Academic journal article Interdisciplinary Journal of e-Skills and Lifelong Learning

What Are the Relationships between Teachers' Engagement with Management Information Systems and Their Sense of Accountability?

Academic journal article Interdisciplinary Journal of e-Skills and Lifelong Learning

What Are the Relationships between Teachers' Engagement with Management Information Systems and Their Sense of Accountability?

Article excerpt

Introduction

The following study focuses on the implementation and use of Management Information Systems (MIS) in schools. Originally used in the corporate world, MIS provide vital information and analytical tools that are essential for an efficient and effective management of schools. Several writers have celebrated the ways in which MIS successfully provide schools with organizational and pedagogical enhancements (Blau & Feldman, 2012; Telem, 1995; Visscher, Wild, & Fung, 2001). However, so far there has been little discussion about the effects that MIS have on their users. Within this limited body of research, studies have mostly focused on the perspectives of head teachers (Blau & Presser, 2013; Haughey, 2003; Selwood & Drenoyianni, 1997). Nevertheless, far too little attention has been given to the perspectives of teachers, who represent the majority of the MIS user base.

This study takes the social construction of technology approach (SCOT) to suggest that technology is a manifestation of the social realm, and thus it bears different and even contradicting interpretations by players of potential interest. In the light of this approach, a critical discussion of MIS will be conducted by considering the perspectives and interpretations of teachers concerning the nature of MIS. As the literature review will suggest, the implementation and use of MIS in schools are associated with neoliberal policies, which aim to transform schools into 'businesslike' organizations that abide by principles of accountability. The major objective of the study is to investigate the relationships between teachers' engagement with MIS and their sense of accountability.

Literature Review

As a matter of public interest, schools regularly find themselves the focus of numerous reforms, aimed at making education more relevant and consistent with the world outside. Moreover, as public institutes that rely on taxpayers' money, schools are under continuous scrutiny to perform efficiently and effectively. In the past, efficiency and effectiveness in education were measured by the schools' abilities to produce knowledgeable and moral students, able to successfully participate in and contribute to society. Today, however, schools are faced with different expectations that seek to equip education with 'business- like' terminology, comprising of 'three interrelated policy technologies; the market, managerialism and performativity' (Ball, 2003, p. 215). This neoliberal discourse views schools as service providers, students as consumers, and education as the offered service.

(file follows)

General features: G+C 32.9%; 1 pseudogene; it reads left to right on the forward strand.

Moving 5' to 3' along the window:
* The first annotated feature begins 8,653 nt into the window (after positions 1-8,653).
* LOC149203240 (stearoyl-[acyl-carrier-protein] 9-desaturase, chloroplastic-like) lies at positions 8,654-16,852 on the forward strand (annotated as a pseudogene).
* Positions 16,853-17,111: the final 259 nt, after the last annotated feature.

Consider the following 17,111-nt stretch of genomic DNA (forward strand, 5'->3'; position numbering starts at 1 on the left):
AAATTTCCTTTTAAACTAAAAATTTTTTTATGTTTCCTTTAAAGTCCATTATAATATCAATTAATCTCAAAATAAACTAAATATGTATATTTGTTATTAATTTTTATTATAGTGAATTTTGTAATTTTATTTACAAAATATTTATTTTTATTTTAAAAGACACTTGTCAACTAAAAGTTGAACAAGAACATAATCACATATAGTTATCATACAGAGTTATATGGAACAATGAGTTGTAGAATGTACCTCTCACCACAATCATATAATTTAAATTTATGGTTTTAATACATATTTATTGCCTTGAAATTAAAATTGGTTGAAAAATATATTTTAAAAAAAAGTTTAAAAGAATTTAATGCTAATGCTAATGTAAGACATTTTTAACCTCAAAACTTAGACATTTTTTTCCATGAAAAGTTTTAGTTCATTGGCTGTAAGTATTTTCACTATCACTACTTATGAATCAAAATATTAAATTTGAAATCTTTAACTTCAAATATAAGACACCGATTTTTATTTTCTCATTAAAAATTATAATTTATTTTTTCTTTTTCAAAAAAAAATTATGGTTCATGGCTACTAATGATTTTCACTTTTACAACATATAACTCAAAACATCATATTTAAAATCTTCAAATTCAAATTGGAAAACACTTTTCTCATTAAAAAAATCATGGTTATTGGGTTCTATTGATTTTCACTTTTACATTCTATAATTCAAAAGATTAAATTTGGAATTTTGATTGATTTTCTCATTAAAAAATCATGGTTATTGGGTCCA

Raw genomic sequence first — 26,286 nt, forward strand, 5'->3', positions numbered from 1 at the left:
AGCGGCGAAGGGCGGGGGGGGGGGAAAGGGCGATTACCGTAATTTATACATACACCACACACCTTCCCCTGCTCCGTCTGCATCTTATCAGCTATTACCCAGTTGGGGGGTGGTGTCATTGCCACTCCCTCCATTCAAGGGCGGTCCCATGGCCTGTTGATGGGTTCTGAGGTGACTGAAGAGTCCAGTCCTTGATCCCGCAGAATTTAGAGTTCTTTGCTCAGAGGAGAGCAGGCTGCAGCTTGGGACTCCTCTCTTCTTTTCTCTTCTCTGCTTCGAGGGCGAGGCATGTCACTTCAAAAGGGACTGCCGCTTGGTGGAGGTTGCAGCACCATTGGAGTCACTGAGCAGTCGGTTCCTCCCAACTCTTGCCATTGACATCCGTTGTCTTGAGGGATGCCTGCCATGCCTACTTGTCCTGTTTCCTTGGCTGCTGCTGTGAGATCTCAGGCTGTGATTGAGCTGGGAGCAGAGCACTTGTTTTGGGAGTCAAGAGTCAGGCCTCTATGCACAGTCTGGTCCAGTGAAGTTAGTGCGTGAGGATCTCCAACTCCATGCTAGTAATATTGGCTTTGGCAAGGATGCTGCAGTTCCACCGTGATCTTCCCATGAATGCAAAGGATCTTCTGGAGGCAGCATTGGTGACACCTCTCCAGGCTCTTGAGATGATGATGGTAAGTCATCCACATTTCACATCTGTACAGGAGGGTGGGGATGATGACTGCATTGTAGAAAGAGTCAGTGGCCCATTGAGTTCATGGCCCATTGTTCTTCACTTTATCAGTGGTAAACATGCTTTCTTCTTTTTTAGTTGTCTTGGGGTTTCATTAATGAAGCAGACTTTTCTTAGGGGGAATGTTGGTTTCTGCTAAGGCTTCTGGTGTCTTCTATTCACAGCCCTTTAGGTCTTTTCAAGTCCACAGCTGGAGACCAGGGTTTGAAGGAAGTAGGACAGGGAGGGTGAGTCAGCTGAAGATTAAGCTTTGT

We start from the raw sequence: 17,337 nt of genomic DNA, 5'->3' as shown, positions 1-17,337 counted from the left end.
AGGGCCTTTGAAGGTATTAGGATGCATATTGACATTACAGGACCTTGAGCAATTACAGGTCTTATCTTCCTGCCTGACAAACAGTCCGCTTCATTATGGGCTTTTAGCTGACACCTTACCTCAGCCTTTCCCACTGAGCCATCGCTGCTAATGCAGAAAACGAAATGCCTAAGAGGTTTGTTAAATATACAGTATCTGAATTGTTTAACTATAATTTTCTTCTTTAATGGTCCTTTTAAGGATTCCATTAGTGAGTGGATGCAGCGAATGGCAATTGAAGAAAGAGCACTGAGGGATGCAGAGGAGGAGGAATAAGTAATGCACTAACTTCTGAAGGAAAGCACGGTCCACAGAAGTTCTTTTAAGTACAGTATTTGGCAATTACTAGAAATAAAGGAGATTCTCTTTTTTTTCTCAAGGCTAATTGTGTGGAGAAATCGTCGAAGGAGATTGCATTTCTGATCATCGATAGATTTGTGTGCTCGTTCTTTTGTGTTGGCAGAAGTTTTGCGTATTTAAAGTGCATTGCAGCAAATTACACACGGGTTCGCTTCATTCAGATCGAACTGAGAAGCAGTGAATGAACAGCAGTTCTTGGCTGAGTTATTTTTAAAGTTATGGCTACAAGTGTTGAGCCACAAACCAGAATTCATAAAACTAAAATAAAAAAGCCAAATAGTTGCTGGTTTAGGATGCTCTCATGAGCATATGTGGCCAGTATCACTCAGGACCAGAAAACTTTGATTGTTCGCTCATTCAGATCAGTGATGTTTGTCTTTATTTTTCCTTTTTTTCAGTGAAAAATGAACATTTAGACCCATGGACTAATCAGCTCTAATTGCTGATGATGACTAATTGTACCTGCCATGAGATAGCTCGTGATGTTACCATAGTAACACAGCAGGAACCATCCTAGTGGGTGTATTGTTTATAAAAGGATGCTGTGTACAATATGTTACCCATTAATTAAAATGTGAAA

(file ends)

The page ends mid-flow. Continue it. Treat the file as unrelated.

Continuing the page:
A common thread among studies that describe the effects of implementing neoliberal practices in schools is the growth in performance data (Ball, 2003; Perry & McWilliam, 2007; Perryman, 2006). As Ozga (2009) writes:

'Data grew in significance from the late 1970s and expression of anxiety about standards and underperformance, linked to attempts to promote 'goodpractice ', through the 1980s and the rapid buildup of quality assurance processes that required specific data to be produced.' (p.153)

Today, schools require solutions for relieving data-handling pressures, ensuring that decisions are based on credible data, and guaranteeing that records are transmitted objectively and transparently. Originating in the corporate world and linked to 'data-obsessed' neoliberalism, MIS are a prominent digital technology that has continuously developed in the backdrop of neoliberal educational reforms. Broadly speaking, as neoliberalism wishes to eliminate inefficient forms of bureaucracy by advocating the notion of decentralization; schools are held accountable for their own performance and required to collect and publish performance data for the purpose of justifying public expenditures. As demands for accountability increase, so does the 'pressure to perform efficiently and profitably' (Selwyn, 2011a, p. 93); schools must 'provide an account of all school policies and practices to anyone and everyone' (Perry & McWilliam, 2007, p. …

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